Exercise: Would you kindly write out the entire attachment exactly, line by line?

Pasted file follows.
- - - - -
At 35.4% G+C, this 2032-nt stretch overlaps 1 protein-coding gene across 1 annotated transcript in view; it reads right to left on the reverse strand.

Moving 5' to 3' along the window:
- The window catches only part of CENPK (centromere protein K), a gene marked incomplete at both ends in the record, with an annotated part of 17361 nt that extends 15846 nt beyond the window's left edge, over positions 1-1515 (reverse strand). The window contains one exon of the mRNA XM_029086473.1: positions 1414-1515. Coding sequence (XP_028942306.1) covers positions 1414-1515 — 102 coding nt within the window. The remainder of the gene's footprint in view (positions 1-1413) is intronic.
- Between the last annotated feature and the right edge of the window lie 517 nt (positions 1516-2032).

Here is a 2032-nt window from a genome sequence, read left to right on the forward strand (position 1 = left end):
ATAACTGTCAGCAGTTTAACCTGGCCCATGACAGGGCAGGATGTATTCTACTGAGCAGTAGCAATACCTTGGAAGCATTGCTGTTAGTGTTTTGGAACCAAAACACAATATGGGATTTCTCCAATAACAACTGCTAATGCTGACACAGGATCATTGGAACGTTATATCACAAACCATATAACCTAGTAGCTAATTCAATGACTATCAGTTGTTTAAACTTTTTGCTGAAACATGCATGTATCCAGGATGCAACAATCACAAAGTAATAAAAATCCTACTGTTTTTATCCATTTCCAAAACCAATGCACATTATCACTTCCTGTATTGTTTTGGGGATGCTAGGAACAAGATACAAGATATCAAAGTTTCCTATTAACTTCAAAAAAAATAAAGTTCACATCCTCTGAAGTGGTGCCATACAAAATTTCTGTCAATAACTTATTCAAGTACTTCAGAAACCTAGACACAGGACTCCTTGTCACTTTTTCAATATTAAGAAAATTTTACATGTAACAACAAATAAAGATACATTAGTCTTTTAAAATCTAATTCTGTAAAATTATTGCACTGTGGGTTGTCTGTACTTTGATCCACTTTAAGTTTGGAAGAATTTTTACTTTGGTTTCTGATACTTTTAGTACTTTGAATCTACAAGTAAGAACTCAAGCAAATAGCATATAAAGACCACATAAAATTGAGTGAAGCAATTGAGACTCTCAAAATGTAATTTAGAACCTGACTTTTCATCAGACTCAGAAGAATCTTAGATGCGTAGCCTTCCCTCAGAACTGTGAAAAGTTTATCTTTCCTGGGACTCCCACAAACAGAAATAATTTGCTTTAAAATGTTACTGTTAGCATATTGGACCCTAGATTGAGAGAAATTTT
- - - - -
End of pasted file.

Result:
At 35.4% G+C, this 2032-nt stretch overlaps 1 protein-coding gene across 1 annotated transcript in view; it reads right to left on the reverse strand.

Moving 5' to 3' along the window:
- The window catches only part of CENPK (centromere protein K), a gene marked incomplete at both ends in the record, with an annotated part of 17361 nt that extends 15846 nt beyond the window's left edge, over positions 1-1515 (reverse strand). The window contains one exon of the mRNA XM_029086473.1: positions 1414-1515. Coding sequence (XP_028942306.1) covers positions 1414-1515 — 102 coding nt within the window. The remainder of the gene's footprint in view (positions 1-1413) is intronic.
- Between the last annotated feature and the right edge of the window lie 517 nt (positions 1516-2032).

Here is a 2032-nt window from a genome sequence, read left to right on the forward strand (position 1 = left end):
ATAACTGTCAGCAGTTTAACCTGGCCCATGACAGGGCAGGATGTATTCTACTGAGCAGTAGCAATACCTTGGAAGCATTGCTGTTAGTGTTTTGGAACCAAAACACAATATGGGATTTCTCCAATAACAACTGCTAATGCTGACACAGGATCATTGGAACGTTATATCACAAACCATATAACCTAGTAGCTAATTCAATGACTATCAGTTGTTTAAACTTTTTGCTGAAACATGCATGTATCCAGGATGCAACAATCACAAAGTAATAAAAATCCTACTGTTTTTATCCATTTCCAAAACCAATGCACATTATCACTTCCTGTATTGTTTTGGGGATGCTAGGAACAAGATACAAGATATCAAAGTTTCCTATTAACTTCAAAAAAAATAAAGTTCACATCCTCTGAAGTGGTGCCATACAAAATTTCTGTCAATAACTTATTCAAGTACTTCAGAAACCTAGACACAGGACTCCTTGTCACTTTTTCAATATTAAGAAAATTTTACATGTAACAACAAATAAAGATACATTAGTCTTTTAAAATCTAATTCTGTAAAATTATTGCACTGTGGGTTGTCTGTACTTTGATCCACTTTAAGTTTGGAAGAATTTTTACTTTGGTTTCTGATACTTTTAGTACTTTGAATCTACAAGTAAGAACTCAAGCAAATAGCATATAAAGACCACATAAAATTGAGTGAAGCAATTGAGACTCTCAAAATGTAATTTAGAACCTGACTTTTCATCAGACTCAGAAGAATCTTAGATGCGTAGCCTTCCCTCAGAACTGTGAAAAGTTTATCTTTCCTGGGACTCCCACAAACAGAAATAATTTGCTTTAAAATGTTACTGTTAGCATATTGGACCCTAGATTGAGAGAAATTTT